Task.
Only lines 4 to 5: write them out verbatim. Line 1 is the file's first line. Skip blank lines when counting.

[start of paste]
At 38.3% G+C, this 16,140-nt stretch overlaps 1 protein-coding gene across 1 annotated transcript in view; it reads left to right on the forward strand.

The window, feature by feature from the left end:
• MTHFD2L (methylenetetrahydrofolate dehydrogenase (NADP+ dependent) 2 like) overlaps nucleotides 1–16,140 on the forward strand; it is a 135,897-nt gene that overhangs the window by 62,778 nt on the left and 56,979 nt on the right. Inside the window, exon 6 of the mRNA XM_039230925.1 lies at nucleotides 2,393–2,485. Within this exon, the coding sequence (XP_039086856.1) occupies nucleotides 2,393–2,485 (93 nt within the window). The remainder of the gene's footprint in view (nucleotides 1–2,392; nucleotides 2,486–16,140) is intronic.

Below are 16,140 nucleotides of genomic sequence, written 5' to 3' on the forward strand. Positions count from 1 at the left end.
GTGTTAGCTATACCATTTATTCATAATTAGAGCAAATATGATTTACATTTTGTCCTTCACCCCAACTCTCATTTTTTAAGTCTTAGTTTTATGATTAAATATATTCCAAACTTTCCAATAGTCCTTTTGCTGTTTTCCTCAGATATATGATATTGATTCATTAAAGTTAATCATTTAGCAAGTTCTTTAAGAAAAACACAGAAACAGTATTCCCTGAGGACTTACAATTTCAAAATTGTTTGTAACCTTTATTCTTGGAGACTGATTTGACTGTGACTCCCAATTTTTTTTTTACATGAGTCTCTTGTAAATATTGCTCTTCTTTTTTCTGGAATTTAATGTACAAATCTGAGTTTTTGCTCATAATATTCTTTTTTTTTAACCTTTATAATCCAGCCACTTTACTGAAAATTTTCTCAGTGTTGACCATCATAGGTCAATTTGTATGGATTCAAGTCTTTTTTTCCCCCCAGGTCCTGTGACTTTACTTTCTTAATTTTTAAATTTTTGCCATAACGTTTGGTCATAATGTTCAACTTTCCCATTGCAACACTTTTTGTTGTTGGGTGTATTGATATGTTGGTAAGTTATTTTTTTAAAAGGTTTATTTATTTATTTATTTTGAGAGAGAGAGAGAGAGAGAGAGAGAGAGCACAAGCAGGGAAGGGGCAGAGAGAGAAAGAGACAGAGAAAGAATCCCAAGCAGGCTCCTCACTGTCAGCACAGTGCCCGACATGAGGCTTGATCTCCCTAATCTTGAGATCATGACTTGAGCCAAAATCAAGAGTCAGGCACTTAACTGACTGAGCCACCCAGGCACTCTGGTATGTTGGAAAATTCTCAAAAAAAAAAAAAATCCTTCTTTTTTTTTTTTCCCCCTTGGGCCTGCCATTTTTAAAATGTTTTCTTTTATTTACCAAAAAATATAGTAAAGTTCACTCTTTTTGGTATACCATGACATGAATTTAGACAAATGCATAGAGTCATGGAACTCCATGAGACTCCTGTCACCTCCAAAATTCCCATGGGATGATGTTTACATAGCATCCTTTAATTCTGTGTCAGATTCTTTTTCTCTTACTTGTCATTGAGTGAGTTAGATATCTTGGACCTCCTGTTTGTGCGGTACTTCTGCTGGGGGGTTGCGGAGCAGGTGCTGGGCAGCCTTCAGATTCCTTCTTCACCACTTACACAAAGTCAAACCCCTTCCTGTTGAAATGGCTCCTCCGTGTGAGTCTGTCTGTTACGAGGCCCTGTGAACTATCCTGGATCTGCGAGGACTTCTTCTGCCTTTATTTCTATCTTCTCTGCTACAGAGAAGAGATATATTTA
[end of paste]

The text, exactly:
Below are 16,140 nucleotides of genomic sequence, written 5' to 3' on the forward strand. Positions count from 1 at the left end.
GTGTTAGCTATACCATTTATTCATAATTAGAGCAAATATGATTTACATTTTGTCCTTCACCCCAACTCTCATTTTTTAAGTCTTAGTTTTATGATTAAATATATTCCAAACTTTCCAATAGTCCTTTTGCTGTTTTCCTCAGATATATGATATTGATTCATTAAAGTTAATCATTTAGCAAGTTCTTTAAGAAAAACACAGAAACAGTATTCCCTGAGGACTTACAATTTCAAAATTGTTTGTAACCTTTATTCTTGGAGACTGATTTGACTGTGACTCCCAATTTTTTTTTTACATGAGTCTCTTGTAAATATTGCTCTTCTTTTTTCTGGAATTTAATGTACAAATCTGAGTTTTTGCTCATAATATTCTTTTTTTTTAACCTTTATAATCCAGCCACTTTACTGAAAATTTTCTCAGTGTTGACCATCATAGGTCAATTTGTATGGATTCAAGTCTTTTTTTCCCCCCAGGTCCTGTGACTTTACTTTCTTAATTTTTAAATTTTTGCCATAACGTTTGGTCATAATGTTCAACTTTCCCATTGCAACACTTTTTGTTGTTGGGTGTATTGATATGTTGGTAAGTTATTTTTTTAAAAGGTTTATTTATTTATTTATTTTGAGAGAGAGAGAGAGAGAGAGAGAGAGAGCACAAGCAGGGAAGGGGCAGAGAGAGAAAGAGACAGAGAAAGAATCCCAAGCAGGCTCCTCACTGTCAGCACAGTGCCCGACATGAGGCTTGATCTCCCTAATCTTGAGATCATGACTTGAGCCAAAATCAAGAGTCAGGCACTTAACTGACTGAGCCACCCAGGCACTCTGGTATGTTGGAAAATTCTCAAAAAAAAAAAAAATCCTTCTTTTTTTTTTTTCCCCCTTGGGCCTGCCATTTTTAAAATGTTTTCTTTTATTTACCAAAAAATATAGTAAAGTTCACTCTTTTTGGTATACCATGACATGAATTTAGACAAATGCATAGAGTCATGGAACTCCATGAGACTCCTGTCACCTCCAAAATTCCCATGGGATGATGTTTACATAGCATCCTTTAATTCTGTGTCAGATTCTTTTTCTCTTACTTGTCATTGAGTGAGTTAGATATCTTGGACCTCCTGTTTGTGCGGTACTTCTGCTGGGGGGTTGCGGAGCAGGTGCTGGGCAGCCTTCAGATTCCTTCTTCACCACTTACACAAAGTCAAACCCCTTCCTGTTGAAATGGCTCCTCCGTGTGAGTCTGTCTGTTACGAGGCCCTGTGAACTATCCTGGATCTGCGAGGACTTCTTCTGCCTTTATTTCTATCTTCTCTGCTACAGAGAAGAGATATATTTA